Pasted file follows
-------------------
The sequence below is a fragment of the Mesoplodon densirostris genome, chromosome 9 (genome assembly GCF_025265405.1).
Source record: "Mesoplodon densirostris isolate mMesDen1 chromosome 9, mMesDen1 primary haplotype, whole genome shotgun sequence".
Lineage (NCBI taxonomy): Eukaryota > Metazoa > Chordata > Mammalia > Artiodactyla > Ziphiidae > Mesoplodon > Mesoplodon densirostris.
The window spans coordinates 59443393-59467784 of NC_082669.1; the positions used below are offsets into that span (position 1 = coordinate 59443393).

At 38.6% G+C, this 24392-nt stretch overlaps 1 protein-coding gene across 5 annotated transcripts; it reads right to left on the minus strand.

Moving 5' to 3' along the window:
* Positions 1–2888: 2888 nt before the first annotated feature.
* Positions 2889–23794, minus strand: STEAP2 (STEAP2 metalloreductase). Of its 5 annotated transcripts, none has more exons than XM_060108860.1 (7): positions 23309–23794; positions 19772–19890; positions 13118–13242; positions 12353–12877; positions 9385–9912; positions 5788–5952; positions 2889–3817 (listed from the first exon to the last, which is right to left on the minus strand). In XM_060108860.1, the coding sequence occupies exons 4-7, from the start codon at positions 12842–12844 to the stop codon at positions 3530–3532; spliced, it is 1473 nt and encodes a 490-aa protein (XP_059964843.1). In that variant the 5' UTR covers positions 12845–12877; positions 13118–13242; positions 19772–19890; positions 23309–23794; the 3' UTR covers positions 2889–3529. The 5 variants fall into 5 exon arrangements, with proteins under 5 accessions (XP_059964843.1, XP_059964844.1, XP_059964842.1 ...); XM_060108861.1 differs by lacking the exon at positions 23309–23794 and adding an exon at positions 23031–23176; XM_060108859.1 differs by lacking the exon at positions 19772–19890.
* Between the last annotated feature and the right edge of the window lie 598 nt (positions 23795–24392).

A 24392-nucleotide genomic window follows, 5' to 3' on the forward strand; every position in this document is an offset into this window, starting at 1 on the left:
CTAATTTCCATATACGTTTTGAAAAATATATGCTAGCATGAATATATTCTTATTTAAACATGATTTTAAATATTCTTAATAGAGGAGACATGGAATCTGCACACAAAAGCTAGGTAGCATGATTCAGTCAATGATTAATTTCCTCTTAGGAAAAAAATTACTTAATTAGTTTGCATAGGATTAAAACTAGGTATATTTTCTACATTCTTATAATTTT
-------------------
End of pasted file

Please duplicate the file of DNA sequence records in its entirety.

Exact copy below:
The sequence below is a fragment of the Mesoplodon densirostris genome, chromosome 9 (genome assembly GCF_025265405.1).
Source record: "Mesoplodon densirostris isolate mMesDen1 chromosome 9, mMesDen1 primary haplotype, whole genome shotgun sequence".
Lineage (NCBI taxonomy): Eukaryota > Metazoa > Chordata > Mammalia > Artiodactyla > Ziphiidae > Mesoplodon > Mesoplodon densirostris.
The window spans coordinates 59443393-59467784 of NC_082669.1; the positions used below are offsets into that span (position 1 = coordinate 59443393).

At 38.6% G+C, this 24392-nt stretch overlaps 1 protein-coding gene across 5 annotated transcripts; it reads right to left on the minus strand.

Moving 5' to 3' along the window:
* Positions 1–2888: 2888 nt before the first annotated feature.
* Positions 2889–23794, minus strand: STEAP2 (STEAP2 metalloreductase). Of its 5 annotated transcripts, none has more exons than XM_060108860.1 (7): positions 23309–23794; positions 19772–19890; positions 13118–13242; positions 12353–12877; positions 9385–9912; positions 5788–5952; positions 2889–3817 (listed from the first exon to the last, which is right to left on the minus strand). In XM_060108860.1, the coding sequence occupies exons 4-7, from the start codon at positions 12842–12844 to the stop codon at positions 3530–3532; spliced, it is 1473 nt and encodes a 490-aa protein (XP_059964843.1). In that variant the 5' UTR covers positions 12845–12877; positions 13118–13242; positions 19772–19890; positions 23309–23794; the 3' UTR covers positions 2889–3529. The 5 variants fall into 5 exon arrangements, with proteins under 5 accessions (XP_059964843.1, XP_059964844.1, XP_059964842.1 ...); XM_060108861.1 differs by lacking the exon at positions 23309–23794 and adding an exon at positions 23031–23176; XM_060108859.1 differs by lacking the exon at positions 19772–19890.
* Between the last annotated feature and the right edge of the window lie 598 nt (positions 23795–24392).

A 24392-nucleotide genomic window follows, 5' to 3' on the forward strand; every position in this document is an offset into this window, starting at 1 on the left:
CTAATTTCCATATACGTTTTGAAAAATATATGCTAGCATGAATATATTCTTATTTAAACATGATTTTAAATATTCTTAATAGAGGAGACATGGAATCTGCACACAAAAGCTAGGTAGCATGATTCAGTCAATGATTAATTTCCTCTTAGGAAAAAAATTACTTAATTAGTTTGCATAGGATTAAAACTAGGTATATTTTCTACATTCTTATAATTTT